Moreover, during this year’s debate on comprehensive immigration reform, the loudest voices across Suffolk County, and all Long Island, have been those of immigrants and their allies. The marches, rallies, forums and other actions that have occurred have all supported a path to citizenship. Long Island’s congressional delegation has taken note, with all of the region’s House of Representatives members publicly supporting comprehensive immigration reform, including a path to citizenship for undocumented immigrants.
In short, the toxic “climate of fear” is slowly but surely being replaced by a climate of tolerance and respect, in which immigrant communities have entered into a productive dialogue with their elected officials. In this new dialogue, scapegoating immigrants is unacceptable, and we have opted instead to work together to identify points of commonality and work towards solutions that work for all Suffolk’s residents.
Quite some time has passed since the days of extremist anti-immigrant groups rallying in Suffolk County, in some cases with the support of national anti-immigrant groups. And, mercifully, we have not recently seen the same type of violence that tragically took Marcelo Lucero’s life.
This does not mean that all the animus that fueled that violence has been eliminated; we must, of course, remain vigilant.
But we feel confident that a new chapter in Suffolk County’s history has begun—one in which our communities and leaders embrace diversity and the contributions of all residents. This would be the best possible conclusion to a tale that began with unspeakable tragedy.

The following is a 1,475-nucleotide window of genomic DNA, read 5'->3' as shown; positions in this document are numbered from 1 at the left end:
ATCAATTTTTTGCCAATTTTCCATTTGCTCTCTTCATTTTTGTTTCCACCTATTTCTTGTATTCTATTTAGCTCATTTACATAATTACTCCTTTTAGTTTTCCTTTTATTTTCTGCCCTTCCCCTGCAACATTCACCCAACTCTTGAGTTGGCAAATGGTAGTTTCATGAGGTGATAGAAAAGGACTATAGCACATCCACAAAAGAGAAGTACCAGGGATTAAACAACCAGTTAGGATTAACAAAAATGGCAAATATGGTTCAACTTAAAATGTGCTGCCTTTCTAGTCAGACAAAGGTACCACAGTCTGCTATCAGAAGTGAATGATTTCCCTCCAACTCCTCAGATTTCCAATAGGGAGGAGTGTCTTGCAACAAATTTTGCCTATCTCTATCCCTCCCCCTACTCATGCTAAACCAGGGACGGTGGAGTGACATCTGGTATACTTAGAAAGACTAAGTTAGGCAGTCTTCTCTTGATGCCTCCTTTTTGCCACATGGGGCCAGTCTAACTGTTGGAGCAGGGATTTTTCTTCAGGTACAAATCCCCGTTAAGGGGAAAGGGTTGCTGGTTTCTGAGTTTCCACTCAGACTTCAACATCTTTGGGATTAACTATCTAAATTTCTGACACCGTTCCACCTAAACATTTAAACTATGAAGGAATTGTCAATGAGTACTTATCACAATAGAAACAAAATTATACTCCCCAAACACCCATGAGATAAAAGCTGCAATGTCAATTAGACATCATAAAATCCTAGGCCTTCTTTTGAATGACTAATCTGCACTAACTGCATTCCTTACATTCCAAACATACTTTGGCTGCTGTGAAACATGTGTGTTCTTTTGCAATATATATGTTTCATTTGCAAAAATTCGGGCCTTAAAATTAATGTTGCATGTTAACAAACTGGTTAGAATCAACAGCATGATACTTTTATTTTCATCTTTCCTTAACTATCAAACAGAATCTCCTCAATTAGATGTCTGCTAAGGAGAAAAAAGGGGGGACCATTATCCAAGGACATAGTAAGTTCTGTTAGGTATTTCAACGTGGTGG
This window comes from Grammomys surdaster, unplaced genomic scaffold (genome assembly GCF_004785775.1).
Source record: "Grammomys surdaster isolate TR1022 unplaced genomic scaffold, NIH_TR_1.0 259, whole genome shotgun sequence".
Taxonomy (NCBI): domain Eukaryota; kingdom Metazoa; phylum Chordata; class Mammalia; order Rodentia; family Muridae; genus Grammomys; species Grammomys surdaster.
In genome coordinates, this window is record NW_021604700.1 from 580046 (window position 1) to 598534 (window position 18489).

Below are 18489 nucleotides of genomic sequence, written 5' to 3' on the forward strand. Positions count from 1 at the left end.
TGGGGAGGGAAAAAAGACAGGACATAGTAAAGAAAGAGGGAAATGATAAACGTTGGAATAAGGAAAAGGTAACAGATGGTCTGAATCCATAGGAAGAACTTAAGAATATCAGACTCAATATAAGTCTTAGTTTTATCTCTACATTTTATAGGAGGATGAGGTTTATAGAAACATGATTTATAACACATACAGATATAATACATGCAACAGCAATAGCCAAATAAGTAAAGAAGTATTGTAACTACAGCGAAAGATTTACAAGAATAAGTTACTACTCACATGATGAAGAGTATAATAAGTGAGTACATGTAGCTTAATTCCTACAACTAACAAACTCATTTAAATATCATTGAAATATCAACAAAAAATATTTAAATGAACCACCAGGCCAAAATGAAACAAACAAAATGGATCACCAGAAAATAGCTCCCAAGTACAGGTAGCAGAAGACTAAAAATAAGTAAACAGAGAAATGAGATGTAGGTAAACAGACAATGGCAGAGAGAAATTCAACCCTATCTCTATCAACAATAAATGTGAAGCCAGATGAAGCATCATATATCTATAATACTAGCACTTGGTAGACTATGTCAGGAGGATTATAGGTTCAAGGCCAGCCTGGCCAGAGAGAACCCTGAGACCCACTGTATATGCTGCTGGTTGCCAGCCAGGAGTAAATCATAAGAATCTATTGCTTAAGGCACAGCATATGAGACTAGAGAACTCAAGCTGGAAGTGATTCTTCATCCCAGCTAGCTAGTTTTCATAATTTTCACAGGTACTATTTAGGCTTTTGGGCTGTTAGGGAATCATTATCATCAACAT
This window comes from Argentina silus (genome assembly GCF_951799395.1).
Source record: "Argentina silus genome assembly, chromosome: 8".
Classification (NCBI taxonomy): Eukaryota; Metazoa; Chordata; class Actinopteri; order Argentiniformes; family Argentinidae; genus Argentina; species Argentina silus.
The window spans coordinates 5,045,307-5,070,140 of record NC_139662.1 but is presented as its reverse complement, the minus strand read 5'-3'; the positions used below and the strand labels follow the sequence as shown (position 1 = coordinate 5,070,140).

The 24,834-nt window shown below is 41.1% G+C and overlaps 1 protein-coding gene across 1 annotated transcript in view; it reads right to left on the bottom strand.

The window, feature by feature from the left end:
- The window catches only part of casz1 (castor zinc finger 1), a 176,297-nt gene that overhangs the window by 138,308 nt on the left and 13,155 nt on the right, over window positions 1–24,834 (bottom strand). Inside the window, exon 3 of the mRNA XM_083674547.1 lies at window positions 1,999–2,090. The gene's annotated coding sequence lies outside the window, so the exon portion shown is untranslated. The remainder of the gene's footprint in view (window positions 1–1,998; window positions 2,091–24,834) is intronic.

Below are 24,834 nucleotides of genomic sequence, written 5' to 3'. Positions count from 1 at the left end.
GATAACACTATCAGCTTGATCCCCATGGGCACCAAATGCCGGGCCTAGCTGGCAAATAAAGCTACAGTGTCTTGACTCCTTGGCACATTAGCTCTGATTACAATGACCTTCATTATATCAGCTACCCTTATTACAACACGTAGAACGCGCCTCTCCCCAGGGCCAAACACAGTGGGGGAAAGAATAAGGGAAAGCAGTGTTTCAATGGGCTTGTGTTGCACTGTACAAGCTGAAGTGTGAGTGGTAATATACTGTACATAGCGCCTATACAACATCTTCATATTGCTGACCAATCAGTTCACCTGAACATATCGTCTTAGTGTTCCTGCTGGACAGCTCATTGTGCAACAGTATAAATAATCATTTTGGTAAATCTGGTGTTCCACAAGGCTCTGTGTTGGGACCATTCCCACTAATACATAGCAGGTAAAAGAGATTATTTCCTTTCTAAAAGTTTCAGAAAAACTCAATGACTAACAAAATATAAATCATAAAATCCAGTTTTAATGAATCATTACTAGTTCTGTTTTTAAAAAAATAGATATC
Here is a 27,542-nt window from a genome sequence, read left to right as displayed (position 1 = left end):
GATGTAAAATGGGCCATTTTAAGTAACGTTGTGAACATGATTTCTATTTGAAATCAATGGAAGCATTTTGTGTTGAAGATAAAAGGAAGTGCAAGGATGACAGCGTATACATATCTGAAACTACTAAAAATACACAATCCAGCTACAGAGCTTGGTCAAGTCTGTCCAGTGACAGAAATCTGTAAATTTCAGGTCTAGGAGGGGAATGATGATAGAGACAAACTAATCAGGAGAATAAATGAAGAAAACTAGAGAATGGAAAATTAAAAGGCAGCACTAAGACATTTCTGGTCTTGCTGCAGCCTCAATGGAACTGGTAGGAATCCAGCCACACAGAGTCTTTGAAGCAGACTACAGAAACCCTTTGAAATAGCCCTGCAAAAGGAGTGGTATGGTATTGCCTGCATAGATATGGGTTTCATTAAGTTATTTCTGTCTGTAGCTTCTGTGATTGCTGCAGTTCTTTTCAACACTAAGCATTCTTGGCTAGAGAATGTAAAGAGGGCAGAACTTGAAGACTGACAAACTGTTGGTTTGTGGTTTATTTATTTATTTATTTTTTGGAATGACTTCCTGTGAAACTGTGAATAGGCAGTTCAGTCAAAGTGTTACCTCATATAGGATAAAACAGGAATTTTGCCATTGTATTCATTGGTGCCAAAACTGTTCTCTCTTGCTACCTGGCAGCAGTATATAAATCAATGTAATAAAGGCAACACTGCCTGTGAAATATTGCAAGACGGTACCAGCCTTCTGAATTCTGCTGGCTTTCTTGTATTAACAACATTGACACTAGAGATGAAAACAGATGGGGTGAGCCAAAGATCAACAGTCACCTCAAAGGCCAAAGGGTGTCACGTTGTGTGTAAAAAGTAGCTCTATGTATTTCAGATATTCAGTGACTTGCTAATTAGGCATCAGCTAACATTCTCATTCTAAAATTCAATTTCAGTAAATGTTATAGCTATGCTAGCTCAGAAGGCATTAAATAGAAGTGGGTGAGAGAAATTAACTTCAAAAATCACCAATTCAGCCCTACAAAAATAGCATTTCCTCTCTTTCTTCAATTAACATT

Steve Bellone is the Suffolk County Executive. Javier H. Valdes is the co-executive director of Make the Road New York, the largest participatory immigrant rights organization in New York.
No More Lives Lost in Translation? New LI Language Policy
NEW YORK - A new policy that requires interpretation and translation for vital public services in key languages is now in effect in Suffolk County, covering central and eastern Long Island. [Original article here]
According to Karina Claudio, lead organizer for the group "Make the Road New York," the policy for non-English-speaking residents of the area went into effect Thursday, and she believes it will likely end up saving lives on Long Island.
"When immigrant women are reporting domestic violence incidents to the police, sometimes it's even a difference between life and death," she declared. "So, it's making the county a more welcoming place for immigrants, and a safer place for immigrants."
Under the policy, Suffolk County must translate vital public documents and provide translation services in the six languages most common to the local community. The Long Island Language Advocates Coalition is holding a conference today in Central Islip to help non-English speakers get the assistance they need.